Forest Park

Forest Park in dawn’s early light

(Click on the photo to see a larger picture on a separate picture page.)

Forest Park in St. Louis remains the crown jewel of the greater St. Louis area. A visitor will find an incredible array of amenities that are not found in most U.S. cities, or even in great cities of the world.

The park features a world-class art museum, an excellent history museum run the Missouri Historical Society, a popular public golf course, miles of trails for bikes and pedestrians, the world-class St. Louis Zoo, nature areas, festivals, lagoons, and occasionally visiting wildlife. I saw a snowy egret on one of my morning runs last weekend.

A nonprofit organization called Forest Park Forever now provides strong organizational and fiscal support to steer the park’s development and strategic planning needs. Given the fiscal challenges facing St. Louis, this approach likely will pay strong dividends for the entire metro region, which collectively benefits from having a free and accessible public park of this stature.

As a former University City resident (raised there) and longtime visitor to the St. Louis area over the decades, I cannot separate my love of the park from my concern for the metro region. The park’s current success in fulfilling its mission remains at odds with the prolonged pain of the City of St. Louis’s decline and de-urbanization. One needs to keep in mind the larger challenges facing the city, and its many residents who are struggling and whom the park serves, if you come and enjoy it any day of the year.

I took all of these pictures on a three-mile stroll along Lindell Boulevard to the Missouri HistoryMuseum, to the St. Louis Art Museum, through the wildflower savannah off Skinker Boulevard, and back to my starting point. You cannot beat a St. Louis morning walk like this in Forest Park!

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Two of my favorite parks in the world: Forest Park

 

(Click on each photo to see a larger picture on a separate picture page.)

By pure coincidence, I have lived in two great cities with two great parks named Forest Park. Both are national treasures. Both make both their home cities livable. Both parks improve residents’ quality of life by incalculable measures. They also are loved dearly by their communities. And both are incredible places to go for a long run.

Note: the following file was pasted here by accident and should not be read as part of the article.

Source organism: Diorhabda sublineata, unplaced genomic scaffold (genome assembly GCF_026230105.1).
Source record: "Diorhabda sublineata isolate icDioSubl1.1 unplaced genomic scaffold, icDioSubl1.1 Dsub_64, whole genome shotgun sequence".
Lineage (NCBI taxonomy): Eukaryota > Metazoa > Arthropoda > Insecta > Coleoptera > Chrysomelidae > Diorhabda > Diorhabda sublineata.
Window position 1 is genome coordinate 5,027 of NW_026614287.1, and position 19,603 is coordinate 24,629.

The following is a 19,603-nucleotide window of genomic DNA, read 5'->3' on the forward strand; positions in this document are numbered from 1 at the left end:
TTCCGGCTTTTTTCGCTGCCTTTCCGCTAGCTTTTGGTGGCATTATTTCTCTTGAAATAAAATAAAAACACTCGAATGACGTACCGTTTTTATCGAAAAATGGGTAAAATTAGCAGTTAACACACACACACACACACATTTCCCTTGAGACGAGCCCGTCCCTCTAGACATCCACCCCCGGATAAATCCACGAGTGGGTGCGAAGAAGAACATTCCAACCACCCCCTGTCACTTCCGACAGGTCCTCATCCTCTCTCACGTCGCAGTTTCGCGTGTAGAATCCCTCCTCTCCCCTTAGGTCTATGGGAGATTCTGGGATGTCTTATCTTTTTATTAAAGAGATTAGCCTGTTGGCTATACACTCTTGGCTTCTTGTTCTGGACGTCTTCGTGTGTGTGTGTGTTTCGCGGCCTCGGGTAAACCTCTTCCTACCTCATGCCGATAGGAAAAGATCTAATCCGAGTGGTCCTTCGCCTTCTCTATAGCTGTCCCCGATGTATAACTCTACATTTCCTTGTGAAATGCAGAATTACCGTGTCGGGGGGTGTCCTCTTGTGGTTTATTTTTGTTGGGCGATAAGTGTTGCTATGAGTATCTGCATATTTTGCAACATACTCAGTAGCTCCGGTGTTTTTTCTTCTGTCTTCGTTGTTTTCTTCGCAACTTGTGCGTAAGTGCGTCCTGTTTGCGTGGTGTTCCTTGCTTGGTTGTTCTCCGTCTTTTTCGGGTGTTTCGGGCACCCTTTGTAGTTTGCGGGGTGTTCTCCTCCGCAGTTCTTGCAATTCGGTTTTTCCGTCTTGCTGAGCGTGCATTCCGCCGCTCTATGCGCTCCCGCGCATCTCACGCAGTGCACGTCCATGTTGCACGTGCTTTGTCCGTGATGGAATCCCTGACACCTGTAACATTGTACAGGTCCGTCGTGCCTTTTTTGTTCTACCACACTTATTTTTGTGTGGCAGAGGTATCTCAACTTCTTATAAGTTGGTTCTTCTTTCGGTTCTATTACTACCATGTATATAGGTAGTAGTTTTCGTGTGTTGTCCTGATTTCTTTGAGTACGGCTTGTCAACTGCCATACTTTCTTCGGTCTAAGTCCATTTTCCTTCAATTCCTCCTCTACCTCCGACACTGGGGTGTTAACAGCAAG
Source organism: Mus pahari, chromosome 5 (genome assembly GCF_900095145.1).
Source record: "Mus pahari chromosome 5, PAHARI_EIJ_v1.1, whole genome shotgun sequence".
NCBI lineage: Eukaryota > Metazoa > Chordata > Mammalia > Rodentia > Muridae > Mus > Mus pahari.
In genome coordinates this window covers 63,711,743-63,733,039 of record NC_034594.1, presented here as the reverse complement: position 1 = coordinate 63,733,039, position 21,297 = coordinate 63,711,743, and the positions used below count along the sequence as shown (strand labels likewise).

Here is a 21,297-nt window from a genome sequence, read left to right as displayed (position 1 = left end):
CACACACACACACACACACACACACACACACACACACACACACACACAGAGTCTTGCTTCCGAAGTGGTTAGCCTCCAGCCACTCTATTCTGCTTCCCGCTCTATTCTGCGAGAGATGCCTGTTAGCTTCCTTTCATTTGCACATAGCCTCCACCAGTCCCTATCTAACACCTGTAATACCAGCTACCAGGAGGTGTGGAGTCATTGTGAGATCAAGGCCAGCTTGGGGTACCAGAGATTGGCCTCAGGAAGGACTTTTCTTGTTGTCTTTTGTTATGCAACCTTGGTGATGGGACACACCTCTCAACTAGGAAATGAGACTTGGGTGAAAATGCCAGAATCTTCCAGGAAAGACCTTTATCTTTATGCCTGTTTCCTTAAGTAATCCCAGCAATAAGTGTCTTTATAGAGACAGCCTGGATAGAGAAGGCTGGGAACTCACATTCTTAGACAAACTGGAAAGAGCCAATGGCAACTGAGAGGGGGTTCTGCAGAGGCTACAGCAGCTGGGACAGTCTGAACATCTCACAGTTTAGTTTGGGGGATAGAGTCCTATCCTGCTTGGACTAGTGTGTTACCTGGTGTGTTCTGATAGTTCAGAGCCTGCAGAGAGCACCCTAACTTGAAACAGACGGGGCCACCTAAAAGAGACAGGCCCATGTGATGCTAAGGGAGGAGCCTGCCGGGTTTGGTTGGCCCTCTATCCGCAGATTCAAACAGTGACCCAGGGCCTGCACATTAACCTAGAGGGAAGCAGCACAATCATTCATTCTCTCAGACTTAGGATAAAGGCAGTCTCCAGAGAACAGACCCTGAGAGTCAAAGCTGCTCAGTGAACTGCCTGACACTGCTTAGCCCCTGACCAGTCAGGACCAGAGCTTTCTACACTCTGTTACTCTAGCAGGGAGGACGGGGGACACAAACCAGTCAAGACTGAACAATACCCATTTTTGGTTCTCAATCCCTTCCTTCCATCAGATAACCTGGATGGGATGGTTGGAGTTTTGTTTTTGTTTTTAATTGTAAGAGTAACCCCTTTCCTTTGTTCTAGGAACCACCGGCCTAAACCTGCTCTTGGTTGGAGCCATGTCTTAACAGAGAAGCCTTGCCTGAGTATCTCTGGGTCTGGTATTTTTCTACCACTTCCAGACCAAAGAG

I grew up in University City, next to St. Louis and its storied Forest Park. The 1,300-acre park is home to the free and world-class St. Louis Zoo and the free and the world-class St. Louis Art Museum. It has a public golf course, lagoons, and a fabulous running and biking trail that navigates its edge for about six and half miles. Nearly everyone who lives in the St. Louis area visits the park because it has something for everyone. The City of St. Louis reports the park gets 12 million (that’s right, 12 million) visitors a year! During every trip I take back to University City to see my family, I come here to run, walk, and enjoy its cultural treasures.

I now live in Portland. That city’s premier park also is called Forest Park. Unlike its cousin in St. Louis, Forest Park in Portland is a wooded natural area comprising 5,100 wooded acres. According to the City of Portland, the park boasts 112 bird and 62 mammal species. It features the 30-mile Wildwood Trail and a 12-mile long closed and dirt service road called Leif Erikson Drive. Together, they make for one of the best places for trail running and hiking near any major U.S. city. I have literally done hundreds of miles of trail running here since I moved back to Portland in 2014.